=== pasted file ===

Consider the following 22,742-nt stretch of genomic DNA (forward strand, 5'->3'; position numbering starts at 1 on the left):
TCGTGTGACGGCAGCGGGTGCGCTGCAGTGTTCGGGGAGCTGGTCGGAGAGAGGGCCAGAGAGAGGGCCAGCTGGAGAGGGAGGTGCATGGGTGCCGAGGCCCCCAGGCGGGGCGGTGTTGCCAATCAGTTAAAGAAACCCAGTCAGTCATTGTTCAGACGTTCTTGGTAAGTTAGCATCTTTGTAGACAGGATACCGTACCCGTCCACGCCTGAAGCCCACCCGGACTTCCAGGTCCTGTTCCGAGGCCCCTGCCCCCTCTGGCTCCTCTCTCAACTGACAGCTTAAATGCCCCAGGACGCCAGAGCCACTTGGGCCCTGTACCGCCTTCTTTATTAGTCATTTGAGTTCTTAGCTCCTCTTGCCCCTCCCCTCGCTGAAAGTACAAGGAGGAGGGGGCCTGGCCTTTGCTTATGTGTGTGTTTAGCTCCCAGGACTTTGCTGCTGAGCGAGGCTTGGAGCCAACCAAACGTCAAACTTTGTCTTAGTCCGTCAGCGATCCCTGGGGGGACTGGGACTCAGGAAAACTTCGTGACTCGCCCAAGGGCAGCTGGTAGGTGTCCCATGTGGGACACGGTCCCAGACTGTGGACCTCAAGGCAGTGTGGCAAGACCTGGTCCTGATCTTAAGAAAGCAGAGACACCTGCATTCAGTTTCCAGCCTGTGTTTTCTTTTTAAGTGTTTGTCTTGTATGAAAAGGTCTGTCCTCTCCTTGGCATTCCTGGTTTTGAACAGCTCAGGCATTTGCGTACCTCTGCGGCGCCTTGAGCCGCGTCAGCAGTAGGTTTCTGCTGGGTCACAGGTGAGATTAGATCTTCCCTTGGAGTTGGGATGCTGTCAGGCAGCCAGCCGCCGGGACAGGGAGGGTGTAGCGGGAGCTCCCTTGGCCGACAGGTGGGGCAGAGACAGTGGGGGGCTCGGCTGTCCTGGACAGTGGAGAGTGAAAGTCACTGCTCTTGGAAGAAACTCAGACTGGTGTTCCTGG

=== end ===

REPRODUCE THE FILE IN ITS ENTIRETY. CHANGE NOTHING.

Consider the following 22,742-nt stretch of genomic DNA (forward strand, 5'->3'; position numbering starts at 1 on the left):
TCGTGTGACGGCAGCGGGTGCGCTGCAGTGTTCGGGGAGCTGGTCGGAGAGAGGGCCAGAGAGAGGGCCAGCTGGAGAGGGAGGTGCATGGGTGCCGAGGCCCCCAGGCGGGGCGGTGTTGCCAATCAGTTAAAGAAACCCAGTCAGTCATTGTTCAGACGTTCTTGGTAAGTTAGCATCTTTGTAGACAGGATACCGTACCCGTCCACGCCTGAAGCCCACCCGGACTTCCAGGTCCTGTTCCGAGGCCCCTGCCCCCTCTGGCTCCTCTCTCAACTGACAGCTTAAATGCCCCAGGACGCCAGAGCCACTTGGGCCCTGTACCGCCTTCTTTATTAGTCATTTGAGTTCTTAGCTCCTCTTGCCCCTCCCCTCGCTGAAAGTACAAGGAGGAGGGGGCCTGGCCTTTGCTTATGTGTGTGTTTAGCTCCCAGGACTTTGCTGCTGAGCGAGGCTTGGAGCCAACCAAACGTCAAACTTTGTCTTAGTCCGTCAGCGATCCCTGGGGGGACTGGGACTCAGGAAAACTTCGTGACTCGCCCAAGGGCAGCTGGTAGGTGTCCCATGTGGGACACGGTCCCAGACTGTGGACCTCAAGGCAGTGTGGCAAGACCTGGTCCTGATCTTAAGAAAGCAGAGACACCTGCATTCAGTTTCCAGCCTGTGTTTTCTTTTTAAGTGTTTGTCTTGTATGAAAAGGTCTGTCCTCTCCTTGGCATTCCTGGTTTTGAACAGCTCAGGCATTTGCGTACCTCTGCGGCGCCTTGAGCCGCGTCAGCAGTAGGTTTCTGCTGGGTCACAGGTGAGATTAGATCTTCCCTTGGAGTTGGGATGCTGTCAGGCAGCCAGCCGCCGGGACAGGGAGGGTGTAGCGGGAGCTCCCTTGGCCGACAGGTGGGGCAGAGACAGTGGGGGGCTCGGCTGTCCTGGACAGTGGAGAGTGAAAGTCACTGCTCTTGGAAGAAACTCAGACTGGTGTTCCTGG